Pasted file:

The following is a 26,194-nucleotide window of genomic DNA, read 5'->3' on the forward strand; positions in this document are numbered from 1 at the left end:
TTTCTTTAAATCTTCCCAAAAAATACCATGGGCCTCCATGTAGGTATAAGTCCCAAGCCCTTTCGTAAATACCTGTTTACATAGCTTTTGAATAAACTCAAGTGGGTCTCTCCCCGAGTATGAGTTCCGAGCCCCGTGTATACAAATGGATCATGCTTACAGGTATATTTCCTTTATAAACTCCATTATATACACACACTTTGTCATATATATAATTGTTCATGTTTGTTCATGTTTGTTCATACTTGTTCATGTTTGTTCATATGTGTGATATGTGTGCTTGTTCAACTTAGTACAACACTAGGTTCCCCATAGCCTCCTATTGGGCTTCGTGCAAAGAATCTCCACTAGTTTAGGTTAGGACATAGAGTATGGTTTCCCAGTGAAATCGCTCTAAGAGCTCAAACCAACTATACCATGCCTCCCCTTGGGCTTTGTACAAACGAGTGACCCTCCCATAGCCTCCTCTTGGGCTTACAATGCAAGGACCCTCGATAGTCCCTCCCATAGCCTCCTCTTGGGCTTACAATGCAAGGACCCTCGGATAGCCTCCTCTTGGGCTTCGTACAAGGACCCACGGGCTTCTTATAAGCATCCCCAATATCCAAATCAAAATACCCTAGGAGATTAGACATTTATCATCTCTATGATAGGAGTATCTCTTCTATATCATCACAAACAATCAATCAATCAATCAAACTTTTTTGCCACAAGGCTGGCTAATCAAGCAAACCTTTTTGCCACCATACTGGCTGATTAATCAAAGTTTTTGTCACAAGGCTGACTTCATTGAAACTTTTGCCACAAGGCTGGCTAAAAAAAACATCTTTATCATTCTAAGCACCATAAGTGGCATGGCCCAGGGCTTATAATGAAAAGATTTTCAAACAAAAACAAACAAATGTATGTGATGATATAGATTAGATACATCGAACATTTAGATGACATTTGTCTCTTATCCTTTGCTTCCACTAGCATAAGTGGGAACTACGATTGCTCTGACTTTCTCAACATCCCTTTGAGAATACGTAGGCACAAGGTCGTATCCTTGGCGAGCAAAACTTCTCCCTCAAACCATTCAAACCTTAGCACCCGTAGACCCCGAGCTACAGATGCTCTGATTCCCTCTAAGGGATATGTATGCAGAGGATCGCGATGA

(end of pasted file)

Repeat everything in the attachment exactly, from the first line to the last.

The following is a 26,194-nucleotide window of genomic DNA, read 5'->3' on the forward strand; positions in this document are numbered from 1 at the left end:
TTTCTTTAAATCTTCCCAAAAAATACCATGGGCCTCCATGTAGGTATAAGTCCCAAGCCCTTTCGTAAATACCTGTTTACATAGCTTTTGAATAAACTCAAGTGGGTCTCTCCCCGAGTATGAGTTCCGAGCCCCGTGTATACAAATGGATCATGCTTACAGGTATATTTCCTTTATAAACTCCATTATATACACACACTTTGTCATATATATAATTGTTCATGTTTGTTCATGTTTGTTCATACTTGTTCATGTTTGTTCATATGTGTGATATGTGTGCTTGTTCAACTTAGTACAACACTAGGTTCCCCATAGCCTCCTATTGGGCTTCGTGCAAAGAATCTCCACTAGTTTAGGTTAGGACATAGAGTATGGTTTCCCAGTGAAATCGCTCTAAGAGCTCAAACCAACTATACCATGCCTCCCCTTGGGCTTTGTACAAACGAGTGACCCTCCCATAGCCTCCTCTTGGGCTTACAATGCAAGGACCCTCGATAGTCCCTCCCATAGCCTCCTCTTGGGCTTACAATGCAAGGACCCTCGGATAGCCTCCTCTTGGGCTTCGTACAAGGACCCACGGGCTTCTTATAAGCATCCCCAATATCCAAATCAAAATACCCTAGGAGATTAGACATTTATCATCTCTATGATAGGAGTATCTCTTCTATATCATCACAAACAATCAATCAATCAATCAAACTTTTTTGCCACAAGGCTGGCTAATCAAGCAAACCTTTTTGCCACCATACTGGCTGATTAATCAAAGTTTTTGTCACAAGGCTGACTTCATTGAAACTTTTGCCACAAGGCTGGCTAAAAAAAACATCTTTATCATTCTAAGCACCATAAGTGGCATGGCCCAGGGCTTATAATGAAAAGATTTTCAAACAAAAACAAACAAATGTATGTGATGATATAGATTAGATACATCGAACATTTAGATGACATTTGTCTCTTATCCTTTGCTTCCACTAGCATAAGTGGGAACTACGATTGCTCTGACTTTCTCAACATCCCTTTGAGAATACGTAGGCACAAGGTCGTATCCTTGGCGAGCAAAACTTCTCCCTCAAACCATTCAAACCTTAGCACCCGTAGACCCCGAGCTACAGATGCTCTGATTCCCTCTAAGGGATATGTATGCAGAGGATCGCGATGA